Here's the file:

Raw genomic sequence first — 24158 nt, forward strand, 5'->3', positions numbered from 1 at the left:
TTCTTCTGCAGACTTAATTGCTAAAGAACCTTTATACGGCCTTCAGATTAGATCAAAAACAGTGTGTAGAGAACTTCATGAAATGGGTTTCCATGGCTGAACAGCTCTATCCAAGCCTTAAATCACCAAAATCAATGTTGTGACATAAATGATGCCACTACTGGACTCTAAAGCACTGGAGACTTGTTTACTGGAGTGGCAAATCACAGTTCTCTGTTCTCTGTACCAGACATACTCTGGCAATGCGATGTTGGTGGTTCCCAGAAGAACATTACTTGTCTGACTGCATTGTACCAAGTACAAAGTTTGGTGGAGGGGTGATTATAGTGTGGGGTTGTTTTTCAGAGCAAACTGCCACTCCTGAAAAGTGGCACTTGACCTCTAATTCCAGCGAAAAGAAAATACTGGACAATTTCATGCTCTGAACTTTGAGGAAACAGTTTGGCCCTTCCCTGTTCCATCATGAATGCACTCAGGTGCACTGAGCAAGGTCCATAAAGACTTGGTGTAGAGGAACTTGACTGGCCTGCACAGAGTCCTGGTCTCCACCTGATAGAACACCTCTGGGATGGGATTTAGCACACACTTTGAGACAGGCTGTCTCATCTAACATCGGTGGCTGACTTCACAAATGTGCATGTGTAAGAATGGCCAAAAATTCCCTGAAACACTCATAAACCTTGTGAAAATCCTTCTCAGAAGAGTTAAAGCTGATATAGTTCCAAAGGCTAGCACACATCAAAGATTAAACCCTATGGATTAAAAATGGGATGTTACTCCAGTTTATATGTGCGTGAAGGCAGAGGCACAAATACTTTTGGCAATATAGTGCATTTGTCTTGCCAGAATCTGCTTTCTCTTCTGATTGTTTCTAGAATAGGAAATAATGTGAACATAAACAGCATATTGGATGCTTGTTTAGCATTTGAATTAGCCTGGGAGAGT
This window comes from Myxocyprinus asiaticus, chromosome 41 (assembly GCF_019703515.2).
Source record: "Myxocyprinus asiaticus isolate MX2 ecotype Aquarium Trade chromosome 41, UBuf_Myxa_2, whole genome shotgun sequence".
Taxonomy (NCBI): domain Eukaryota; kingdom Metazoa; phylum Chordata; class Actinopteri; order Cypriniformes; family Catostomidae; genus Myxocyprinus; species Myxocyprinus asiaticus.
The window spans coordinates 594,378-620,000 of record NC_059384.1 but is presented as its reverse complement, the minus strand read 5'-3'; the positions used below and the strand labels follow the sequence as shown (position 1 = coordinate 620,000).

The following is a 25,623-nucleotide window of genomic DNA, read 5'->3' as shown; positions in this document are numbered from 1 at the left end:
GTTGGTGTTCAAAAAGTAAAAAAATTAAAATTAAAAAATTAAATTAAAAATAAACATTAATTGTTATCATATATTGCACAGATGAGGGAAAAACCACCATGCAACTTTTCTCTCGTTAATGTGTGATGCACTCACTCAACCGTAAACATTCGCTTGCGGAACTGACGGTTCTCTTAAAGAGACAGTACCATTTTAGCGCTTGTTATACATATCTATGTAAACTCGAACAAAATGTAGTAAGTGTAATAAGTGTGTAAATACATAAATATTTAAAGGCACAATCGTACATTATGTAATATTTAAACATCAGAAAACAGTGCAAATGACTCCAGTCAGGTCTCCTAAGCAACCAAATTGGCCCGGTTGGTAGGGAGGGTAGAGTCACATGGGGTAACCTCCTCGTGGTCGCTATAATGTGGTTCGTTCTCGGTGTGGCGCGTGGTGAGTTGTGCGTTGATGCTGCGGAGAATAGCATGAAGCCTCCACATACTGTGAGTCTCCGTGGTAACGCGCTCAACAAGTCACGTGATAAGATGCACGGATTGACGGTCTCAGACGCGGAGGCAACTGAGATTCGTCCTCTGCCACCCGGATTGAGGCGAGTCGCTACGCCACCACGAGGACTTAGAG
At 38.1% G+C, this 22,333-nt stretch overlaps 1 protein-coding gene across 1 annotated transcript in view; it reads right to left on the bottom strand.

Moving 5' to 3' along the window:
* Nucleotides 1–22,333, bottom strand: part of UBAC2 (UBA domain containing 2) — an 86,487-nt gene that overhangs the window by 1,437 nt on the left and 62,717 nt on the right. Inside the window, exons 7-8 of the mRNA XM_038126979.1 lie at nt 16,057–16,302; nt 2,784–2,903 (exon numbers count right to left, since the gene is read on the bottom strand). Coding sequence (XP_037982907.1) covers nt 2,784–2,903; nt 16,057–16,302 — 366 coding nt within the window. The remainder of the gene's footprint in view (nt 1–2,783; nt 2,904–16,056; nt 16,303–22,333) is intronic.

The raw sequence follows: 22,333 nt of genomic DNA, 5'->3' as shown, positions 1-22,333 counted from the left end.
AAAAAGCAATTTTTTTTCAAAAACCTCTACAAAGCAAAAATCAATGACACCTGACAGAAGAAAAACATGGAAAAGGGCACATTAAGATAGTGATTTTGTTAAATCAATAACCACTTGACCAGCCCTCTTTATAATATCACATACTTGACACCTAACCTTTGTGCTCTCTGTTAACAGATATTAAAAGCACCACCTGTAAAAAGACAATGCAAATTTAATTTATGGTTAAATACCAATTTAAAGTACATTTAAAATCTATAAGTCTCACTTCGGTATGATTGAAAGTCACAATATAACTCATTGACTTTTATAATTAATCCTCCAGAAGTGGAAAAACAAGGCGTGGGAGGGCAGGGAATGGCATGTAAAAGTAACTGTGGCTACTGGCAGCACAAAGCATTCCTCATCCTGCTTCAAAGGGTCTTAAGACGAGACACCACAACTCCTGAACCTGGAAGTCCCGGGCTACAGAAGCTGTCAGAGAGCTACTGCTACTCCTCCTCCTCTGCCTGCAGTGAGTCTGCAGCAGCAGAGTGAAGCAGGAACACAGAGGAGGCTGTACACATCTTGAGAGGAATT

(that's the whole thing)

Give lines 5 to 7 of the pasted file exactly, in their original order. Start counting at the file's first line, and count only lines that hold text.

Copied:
Taxonomy (NCBI): domain Eukaryota; kingdom Metazoa; phylum Chordata; class Actinopteri; order Cypriniformes; family Catostomidae; genus Myxocyprinus; species Myxocyprinus asiaticus.
The window spans coordinates 594,378-620,000 of record NC_059384.1 but is presented as its reverse complement, the minus strand read 5'-3'; the positions used below and the strand labels follow the sequence as shown (position 1 = coordinate 620,000).

The following is a 25,623-nucleotide window of genomic DNA, read 5'->3' as shown; positions in this document are numbered from 1 at the left end: